Lake Eyre Basin

The Lake Eyre basin is a drainage basin that covers just under one-sixth of all Australia. The Lake Eyre Basin is the largest endorheic basin in Australia and amongst the largest in the world, covering about 1,200,000 square kilometres, including much of inland Queensland, large portions of South Australia and the Northern Territory, and a part of western New South Wales. The Lake Eyre basin is one of four sub-basins of the larger Great Artesian Basin.

The deserts that have formed in the basin, including Sturt Stony Desert, Tirari Desert and the Strzelecki Desert, are most probably the southern hemisphere's largest source of airborne dust. The basin is also one of the largest, least-developed arid zone basins with high degrees of variability anywhere. Grazing is the major land use, occupying 82% of the total land within the basin. The grazing is mostly low density due to harsh and variable climatic conditions.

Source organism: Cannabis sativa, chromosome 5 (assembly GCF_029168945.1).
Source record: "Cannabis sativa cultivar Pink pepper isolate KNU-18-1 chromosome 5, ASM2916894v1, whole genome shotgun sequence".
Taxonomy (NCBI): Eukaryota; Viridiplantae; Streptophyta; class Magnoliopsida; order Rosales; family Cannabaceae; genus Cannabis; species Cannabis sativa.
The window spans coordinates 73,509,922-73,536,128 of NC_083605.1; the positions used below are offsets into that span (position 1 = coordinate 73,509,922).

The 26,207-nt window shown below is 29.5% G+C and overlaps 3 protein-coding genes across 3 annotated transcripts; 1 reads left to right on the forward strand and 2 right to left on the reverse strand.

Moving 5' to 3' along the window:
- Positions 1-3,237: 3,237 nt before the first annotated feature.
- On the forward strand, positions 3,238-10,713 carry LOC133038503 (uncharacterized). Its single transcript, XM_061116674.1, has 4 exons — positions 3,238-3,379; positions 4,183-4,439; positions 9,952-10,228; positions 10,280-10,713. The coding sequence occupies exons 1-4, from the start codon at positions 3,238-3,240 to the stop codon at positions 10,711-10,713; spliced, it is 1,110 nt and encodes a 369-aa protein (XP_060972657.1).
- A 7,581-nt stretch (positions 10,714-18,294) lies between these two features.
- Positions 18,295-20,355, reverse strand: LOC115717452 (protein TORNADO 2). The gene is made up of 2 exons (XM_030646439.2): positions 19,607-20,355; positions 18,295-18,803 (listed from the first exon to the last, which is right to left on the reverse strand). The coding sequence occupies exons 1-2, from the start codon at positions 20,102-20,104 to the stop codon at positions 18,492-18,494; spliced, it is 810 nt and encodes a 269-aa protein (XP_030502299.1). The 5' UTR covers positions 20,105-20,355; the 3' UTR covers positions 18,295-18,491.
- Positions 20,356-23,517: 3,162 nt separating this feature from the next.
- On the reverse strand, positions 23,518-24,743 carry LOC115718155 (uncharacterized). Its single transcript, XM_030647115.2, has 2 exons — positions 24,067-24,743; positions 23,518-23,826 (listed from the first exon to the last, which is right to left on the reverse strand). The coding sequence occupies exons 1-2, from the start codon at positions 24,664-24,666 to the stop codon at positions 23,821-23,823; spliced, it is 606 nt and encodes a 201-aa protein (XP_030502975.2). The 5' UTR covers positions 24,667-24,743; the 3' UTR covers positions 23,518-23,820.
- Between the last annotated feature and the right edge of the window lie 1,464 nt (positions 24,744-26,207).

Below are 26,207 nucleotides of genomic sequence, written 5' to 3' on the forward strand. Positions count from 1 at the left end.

The basin began as a sinking landmass mostly covered by forest and contained many more lakes than now. The climate has changed from wet to arid over the last 60 million years. Most of the rivers in the Lake Eyre basin are now slow flowing, flat and completely dry for lengthy periods. They all flow towards the lowest point in the basin, 16 metres below sea level, at Lake Eyre. Significant mineral deposits can be found in the basin. In 2004 the Lake Eyre Basin Intergovernmental Agreement was formed after concerns with the management of four separate state governments was raised as problems in the Murray-Darling basin arose.

Read more about Lake Eyre BasinGeology, Geography, Management

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